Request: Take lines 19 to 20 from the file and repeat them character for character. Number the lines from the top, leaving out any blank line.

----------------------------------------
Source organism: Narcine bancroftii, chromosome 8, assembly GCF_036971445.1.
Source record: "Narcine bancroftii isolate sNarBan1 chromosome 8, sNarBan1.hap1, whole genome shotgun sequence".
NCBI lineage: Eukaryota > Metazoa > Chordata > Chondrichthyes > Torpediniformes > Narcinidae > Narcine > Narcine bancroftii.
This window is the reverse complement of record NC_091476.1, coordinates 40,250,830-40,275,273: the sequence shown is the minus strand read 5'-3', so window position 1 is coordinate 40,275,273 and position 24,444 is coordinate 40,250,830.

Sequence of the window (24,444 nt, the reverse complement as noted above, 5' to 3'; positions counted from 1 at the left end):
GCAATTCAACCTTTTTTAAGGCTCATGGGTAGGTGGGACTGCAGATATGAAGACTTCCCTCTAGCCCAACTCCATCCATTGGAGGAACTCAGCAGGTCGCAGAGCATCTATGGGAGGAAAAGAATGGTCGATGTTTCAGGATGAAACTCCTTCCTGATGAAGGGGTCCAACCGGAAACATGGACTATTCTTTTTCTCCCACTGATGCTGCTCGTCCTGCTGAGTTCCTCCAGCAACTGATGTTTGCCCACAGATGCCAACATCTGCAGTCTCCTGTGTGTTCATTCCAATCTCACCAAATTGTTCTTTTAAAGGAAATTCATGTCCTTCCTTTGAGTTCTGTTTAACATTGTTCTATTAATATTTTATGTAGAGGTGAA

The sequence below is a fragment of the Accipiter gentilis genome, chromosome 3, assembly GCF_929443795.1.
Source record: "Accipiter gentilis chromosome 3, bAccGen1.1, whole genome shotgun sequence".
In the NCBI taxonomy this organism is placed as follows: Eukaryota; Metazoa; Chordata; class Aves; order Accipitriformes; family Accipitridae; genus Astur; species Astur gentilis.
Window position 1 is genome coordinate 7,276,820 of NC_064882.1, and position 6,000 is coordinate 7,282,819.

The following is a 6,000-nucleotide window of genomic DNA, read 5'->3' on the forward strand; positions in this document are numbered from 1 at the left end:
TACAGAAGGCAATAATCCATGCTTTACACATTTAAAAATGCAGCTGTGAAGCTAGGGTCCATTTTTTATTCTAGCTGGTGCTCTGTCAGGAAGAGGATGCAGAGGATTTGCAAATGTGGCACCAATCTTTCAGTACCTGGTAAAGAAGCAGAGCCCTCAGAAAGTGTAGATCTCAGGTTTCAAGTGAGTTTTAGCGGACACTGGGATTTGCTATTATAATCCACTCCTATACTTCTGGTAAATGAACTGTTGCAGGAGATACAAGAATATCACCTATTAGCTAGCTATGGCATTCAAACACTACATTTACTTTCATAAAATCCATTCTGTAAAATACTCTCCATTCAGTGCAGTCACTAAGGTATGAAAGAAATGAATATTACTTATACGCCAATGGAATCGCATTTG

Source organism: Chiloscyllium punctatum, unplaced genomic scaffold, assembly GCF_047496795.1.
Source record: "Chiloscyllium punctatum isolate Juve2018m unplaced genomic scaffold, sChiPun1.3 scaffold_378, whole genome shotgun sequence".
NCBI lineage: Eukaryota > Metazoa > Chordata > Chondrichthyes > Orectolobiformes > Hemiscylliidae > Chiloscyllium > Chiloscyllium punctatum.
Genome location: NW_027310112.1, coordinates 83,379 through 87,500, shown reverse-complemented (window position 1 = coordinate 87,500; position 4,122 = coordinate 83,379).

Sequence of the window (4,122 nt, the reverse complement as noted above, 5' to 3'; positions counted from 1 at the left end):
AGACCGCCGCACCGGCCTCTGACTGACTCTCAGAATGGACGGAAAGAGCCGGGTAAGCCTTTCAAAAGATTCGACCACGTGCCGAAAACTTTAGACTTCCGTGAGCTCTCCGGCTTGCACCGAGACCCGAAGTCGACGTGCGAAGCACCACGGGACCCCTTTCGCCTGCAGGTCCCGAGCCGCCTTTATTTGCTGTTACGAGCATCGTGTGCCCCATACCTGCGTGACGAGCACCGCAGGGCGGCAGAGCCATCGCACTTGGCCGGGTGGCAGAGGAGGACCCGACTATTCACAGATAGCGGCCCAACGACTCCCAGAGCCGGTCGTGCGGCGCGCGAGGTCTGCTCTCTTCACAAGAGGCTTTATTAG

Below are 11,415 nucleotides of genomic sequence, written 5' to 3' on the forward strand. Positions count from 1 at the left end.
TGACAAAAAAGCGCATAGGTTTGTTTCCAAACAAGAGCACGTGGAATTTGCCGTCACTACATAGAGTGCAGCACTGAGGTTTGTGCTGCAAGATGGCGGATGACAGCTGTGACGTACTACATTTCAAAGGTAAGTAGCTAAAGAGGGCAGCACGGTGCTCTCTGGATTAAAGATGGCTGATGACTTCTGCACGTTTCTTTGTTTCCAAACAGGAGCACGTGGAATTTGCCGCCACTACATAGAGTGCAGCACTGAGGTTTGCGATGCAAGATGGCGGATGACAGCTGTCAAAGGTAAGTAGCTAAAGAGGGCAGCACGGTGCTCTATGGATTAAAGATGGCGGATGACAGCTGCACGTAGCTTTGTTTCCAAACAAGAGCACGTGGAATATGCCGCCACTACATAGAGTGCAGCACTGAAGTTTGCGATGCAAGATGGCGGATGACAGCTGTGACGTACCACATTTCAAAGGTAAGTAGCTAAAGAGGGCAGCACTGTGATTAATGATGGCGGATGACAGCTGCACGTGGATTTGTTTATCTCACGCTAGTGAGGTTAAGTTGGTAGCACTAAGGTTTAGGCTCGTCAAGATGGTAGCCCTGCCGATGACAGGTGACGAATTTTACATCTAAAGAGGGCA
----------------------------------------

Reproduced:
Below are 11,415 nucleotides of genomic sequence, written 5' to 3' on the forward strand. Positions count from 1 at the left end.
TGACAAAAAAGCGCATAGGTTTGTTTCCAAACAAGAGCACGTGGAATTTGCCGTCACTACATAGAGTGCAGCACTGAGGTTTGTGCTGCAAGATGGCGGATGACAGCTGTGACGTACTACATTTCAAAGGTAAGTAGCTAAAGAGGGCAGCACGGTGCTCTCTGGATTAAAGATGGCTGATGACTTCTGCACGTTTCTTTGTTTCCAAACAGGAGCACGTGGAATTTGCCGCCACTACATAGAGTGCAGCACTGAGGTTTGCGATGCAAGATGGCGGATGACAGCTGTCAAAGGTAAGTAGCTAAAGAGGGCAGCACGGTGCTCTATGGATTAAAGATGGCGGATGACAGCTGCACGTAGCTTTGTTTCCAAACAAGAGCACGTGGAATATGCCGCCACTACATAGAGTGCAGCACTGAAGTTTGCGATGCAAGATGGCGGATGACAGCTGTGACGTACCACATTTCAAAGGTAAGTAGCTAAAGAGGGCAGCACTGTGATTAATGATGGCGGATGACAGCTGCACGTGGATTTGTTTATCTCACGCTAGTGAGGTTAAGTTGGTAGCACTAAGGTTTAGGCTCGTCAAGATGGTAGCCCTGCCGATGACAGGTGACGAATTTTACATCTAAAGAGGGCA